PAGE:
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Abstract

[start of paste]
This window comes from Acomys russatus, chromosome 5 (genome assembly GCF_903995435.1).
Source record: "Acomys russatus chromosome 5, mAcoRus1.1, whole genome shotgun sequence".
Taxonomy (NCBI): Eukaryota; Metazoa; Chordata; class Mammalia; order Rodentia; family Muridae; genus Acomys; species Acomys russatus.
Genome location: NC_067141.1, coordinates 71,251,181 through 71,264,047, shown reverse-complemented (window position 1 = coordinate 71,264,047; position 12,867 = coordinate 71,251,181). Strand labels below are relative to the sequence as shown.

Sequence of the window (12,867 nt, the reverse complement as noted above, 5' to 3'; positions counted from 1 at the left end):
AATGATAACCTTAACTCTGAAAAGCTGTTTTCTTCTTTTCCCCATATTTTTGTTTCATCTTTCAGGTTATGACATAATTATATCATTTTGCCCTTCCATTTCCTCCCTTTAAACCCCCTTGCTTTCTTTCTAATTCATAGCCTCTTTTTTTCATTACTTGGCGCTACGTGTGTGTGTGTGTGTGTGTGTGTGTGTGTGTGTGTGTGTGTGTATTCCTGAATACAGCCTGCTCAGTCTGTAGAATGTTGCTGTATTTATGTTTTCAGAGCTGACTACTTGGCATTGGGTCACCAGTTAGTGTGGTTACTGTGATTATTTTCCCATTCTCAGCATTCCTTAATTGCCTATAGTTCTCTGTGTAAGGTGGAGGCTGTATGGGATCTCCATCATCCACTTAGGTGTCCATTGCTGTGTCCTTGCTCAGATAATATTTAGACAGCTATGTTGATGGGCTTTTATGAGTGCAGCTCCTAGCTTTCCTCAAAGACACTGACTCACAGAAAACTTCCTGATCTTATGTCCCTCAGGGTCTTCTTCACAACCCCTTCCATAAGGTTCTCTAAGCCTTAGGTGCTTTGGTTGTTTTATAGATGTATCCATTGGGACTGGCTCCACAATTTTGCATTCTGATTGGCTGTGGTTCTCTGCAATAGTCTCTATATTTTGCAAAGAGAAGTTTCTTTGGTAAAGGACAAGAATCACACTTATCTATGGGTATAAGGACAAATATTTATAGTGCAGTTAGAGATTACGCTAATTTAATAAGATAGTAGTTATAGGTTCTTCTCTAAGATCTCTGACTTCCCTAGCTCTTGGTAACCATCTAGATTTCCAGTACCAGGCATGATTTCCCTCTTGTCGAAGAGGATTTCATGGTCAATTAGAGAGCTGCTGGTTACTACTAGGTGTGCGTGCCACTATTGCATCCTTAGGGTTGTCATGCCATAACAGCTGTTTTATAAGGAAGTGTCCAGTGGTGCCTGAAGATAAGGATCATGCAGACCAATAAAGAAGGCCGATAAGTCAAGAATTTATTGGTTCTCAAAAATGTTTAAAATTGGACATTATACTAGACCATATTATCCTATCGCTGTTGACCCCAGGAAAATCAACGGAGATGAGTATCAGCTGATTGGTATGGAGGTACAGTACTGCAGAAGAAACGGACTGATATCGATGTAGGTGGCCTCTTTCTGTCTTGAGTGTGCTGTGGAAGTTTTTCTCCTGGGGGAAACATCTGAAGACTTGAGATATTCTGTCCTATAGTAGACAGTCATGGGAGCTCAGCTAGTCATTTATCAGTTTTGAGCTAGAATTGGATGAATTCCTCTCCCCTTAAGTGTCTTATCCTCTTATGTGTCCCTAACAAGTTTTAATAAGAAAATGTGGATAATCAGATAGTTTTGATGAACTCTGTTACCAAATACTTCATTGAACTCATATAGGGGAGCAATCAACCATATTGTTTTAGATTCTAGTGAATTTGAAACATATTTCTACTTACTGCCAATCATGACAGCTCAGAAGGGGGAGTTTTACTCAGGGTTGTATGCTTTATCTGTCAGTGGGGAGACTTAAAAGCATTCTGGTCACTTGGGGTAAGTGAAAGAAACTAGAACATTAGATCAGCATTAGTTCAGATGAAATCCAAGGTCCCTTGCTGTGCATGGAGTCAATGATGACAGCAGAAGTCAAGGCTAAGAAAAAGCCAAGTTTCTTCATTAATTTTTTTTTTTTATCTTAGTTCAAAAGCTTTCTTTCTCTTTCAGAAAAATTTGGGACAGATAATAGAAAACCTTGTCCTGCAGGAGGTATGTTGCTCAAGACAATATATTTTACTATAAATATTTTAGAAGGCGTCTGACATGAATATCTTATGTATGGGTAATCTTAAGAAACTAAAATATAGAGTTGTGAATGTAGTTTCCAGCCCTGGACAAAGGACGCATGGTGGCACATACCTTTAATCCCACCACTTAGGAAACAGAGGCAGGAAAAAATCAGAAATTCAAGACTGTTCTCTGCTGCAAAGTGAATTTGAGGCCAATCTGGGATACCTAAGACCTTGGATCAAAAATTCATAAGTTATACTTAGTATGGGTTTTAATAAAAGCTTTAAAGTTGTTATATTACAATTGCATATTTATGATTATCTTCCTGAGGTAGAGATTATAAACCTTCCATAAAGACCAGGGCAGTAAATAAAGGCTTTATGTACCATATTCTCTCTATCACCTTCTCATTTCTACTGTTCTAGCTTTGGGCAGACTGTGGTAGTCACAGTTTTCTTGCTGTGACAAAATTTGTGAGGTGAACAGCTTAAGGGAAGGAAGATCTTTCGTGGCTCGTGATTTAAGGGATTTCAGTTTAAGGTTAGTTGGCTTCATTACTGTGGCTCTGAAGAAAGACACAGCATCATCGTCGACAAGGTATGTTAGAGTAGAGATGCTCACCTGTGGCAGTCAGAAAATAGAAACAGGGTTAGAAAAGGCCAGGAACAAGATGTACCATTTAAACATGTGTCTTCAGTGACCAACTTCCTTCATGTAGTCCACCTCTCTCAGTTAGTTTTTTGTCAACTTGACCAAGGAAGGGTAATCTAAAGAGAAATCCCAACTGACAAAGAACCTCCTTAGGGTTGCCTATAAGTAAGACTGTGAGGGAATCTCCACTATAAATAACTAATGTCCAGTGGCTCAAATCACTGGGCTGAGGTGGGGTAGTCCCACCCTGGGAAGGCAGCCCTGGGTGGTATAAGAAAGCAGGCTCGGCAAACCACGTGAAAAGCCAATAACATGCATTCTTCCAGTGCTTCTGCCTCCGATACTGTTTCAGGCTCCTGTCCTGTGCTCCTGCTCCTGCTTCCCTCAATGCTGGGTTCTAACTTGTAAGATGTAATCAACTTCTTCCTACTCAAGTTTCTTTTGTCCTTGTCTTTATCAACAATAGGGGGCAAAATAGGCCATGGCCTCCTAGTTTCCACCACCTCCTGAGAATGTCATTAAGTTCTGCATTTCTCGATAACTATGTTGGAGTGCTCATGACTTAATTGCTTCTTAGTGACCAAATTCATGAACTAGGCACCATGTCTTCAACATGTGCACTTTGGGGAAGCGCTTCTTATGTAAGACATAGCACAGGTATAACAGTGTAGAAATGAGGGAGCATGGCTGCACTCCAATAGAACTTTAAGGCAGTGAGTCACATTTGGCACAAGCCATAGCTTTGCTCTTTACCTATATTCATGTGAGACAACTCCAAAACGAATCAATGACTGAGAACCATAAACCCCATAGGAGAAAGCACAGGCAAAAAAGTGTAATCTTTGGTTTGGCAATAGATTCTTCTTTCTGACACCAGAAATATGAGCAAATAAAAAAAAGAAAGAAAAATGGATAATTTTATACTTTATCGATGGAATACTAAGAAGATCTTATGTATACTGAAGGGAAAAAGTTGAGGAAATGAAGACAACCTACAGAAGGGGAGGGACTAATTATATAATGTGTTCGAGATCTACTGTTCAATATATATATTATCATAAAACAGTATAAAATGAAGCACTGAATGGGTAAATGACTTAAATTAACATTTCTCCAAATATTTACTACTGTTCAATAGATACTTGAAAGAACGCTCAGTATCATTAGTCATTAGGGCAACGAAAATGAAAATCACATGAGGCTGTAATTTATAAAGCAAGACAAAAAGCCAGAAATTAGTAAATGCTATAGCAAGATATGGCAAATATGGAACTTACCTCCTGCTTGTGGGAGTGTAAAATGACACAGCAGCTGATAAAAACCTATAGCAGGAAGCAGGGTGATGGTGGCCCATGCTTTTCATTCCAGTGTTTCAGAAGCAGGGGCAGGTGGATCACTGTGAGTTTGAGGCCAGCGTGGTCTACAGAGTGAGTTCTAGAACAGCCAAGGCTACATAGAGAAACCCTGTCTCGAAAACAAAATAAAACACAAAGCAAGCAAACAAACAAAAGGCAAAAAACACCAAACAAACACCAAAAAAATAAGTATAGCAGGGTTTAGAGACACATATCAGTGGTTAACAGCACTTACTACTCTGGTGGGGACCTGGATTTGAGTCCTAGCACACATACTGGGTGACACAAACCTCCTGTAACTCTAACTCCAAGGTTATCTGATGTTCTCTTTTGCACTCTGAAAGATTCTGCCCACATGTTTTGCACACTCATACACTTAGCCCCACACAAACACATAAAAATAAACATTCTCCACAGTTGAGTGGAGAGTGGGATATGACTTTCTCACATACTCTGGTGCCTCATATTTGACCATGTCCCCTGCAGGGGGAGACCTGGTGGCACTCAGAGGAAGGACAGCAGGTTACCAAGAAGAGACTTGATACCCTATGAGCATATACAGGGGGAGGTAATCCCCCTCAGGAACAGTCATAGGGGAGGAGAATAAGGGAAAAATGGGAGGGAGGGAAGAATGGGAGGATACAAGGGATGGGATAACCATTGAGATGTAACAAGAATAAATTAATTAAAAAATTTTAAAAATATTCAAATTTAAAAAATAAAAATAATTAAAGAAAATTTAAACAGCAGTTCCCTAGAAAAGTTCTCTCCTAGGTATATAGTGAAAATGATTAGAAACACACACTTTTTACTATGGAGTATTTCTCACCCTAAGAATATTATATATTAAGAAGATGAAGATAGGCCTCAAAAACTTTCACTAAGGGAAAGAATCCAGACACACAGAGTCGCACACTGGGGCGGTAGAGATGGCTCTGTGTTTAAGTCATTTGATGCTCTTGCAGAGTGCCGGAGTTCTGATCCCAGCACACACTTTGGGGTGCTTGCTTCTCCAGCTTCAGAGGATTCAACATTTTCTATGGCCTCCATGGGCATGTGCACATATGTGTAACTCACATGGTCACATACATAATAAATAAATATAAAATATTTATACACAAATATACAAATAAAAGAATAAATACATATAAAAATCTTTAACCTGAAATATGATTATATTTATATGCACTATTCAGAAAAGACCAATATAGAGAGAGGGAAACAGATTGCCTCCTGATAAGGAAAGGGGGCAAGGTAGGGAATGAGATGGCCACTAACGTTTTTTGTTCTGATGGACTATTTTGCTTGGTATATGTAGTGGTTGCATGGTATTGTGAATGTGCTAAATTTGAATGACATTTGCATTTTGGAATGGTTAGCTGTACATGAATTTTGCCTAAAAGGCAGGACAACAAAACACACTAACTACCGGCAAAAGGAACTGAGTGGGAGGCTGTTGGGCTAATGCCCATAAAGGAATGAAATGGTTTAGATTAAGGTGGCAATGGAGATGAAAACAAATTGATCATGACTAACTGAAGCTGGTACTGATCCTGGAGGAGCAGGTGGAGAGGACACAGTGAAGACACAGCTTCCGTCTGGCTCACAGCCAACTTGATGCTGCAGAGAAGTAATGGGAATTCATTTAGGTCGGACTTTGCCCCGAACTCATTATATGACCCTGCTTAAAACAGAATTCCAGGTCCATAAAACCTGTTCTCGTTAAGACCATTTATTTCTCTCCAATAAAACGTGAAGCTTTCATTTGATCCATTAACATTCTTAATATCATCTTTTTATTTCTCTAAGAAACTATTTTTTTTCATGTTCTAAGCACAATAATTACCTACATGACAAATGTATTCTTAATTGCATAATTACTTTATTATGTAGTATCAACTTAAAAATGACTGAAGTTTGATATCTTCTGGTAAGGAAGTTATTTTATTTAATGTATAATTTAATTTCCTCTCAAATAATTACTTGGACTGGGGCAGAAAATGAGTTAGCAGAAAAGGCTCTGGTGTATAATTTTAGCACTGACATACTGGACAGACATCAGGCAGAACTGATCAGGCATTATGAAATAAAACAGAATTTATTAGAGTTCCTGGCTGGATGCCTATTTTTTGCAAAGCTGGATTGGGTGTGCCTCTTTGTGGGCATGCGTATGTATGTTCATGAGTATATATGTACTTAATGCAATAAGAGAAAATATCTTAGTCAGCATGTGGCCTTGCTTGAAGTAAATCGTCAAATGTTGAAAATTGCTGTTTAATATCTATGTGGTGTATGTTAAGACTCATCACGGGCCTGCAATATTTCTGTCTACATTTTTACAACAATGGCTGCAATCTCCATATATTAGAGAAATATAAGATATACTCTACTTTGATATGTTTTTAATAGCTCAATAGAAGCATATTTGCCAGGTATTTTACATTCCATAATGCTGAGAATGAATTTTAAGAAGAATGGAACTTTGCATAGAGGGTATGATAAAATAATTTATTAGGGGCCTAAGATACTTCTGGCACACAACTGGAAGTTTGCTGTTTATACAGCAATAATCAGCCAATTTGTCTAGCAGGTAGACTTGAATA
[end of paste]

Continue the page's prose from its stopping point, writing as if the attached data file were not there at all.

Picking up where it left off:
Shewanella oneidensis MR-1 is a Gram-negative, nonfermentative rod with a complex electron transport system which facilitates its ability to use a variety of terminal electron acceptors, including fumarate, for anaerobic respiration. CMTn-3, a mutant isolated by transposon (TnphoA) mutagenesis, can no longer use fumarate as an electron acceptor; it lacks fumarate reductase activity as well as a 65-kDa soluble tetraheme flavocytochrome c. The sequence of the TnphoA-flanking genomic DNA of CMTn-3 did not align to those for fumarate reductase or related electron transport genes from other bacteria. Sequence analysis of the MR-1 genomic database demonstrated that an open reading frame encoding a 65-kDa tetraheme cytochrome c with sequence similarity to the fumarate reductase from S. frigidimarina NCIMB400 was found 8 kb away from the TnphoA-flanking genomic DNA of CMTn-3. PCR analysis demonstrated that a large deletion (≥9.2 kb and ≤11 kb) of genomic DNA occurred in CMTn-3 as a result of TnphoA insertion. This deletion included at least half of the fumarate reductase gene as well as ∼8 kb of upstream DNA. Complementation of CMTn-3 with the fumarate reductase gene plus 0.5-kb of upstream DNA restored growth on fumarate. These studies explicitly define the sole physiological fumarate reductase gene from the several possibilities suggested by the genomic sequence of MR-1. Surprisingly, the fumarate reductase gene plus 0.77-kb upstream DNA from S. frigidimarina NCIMB400 did not complement CMTn-3.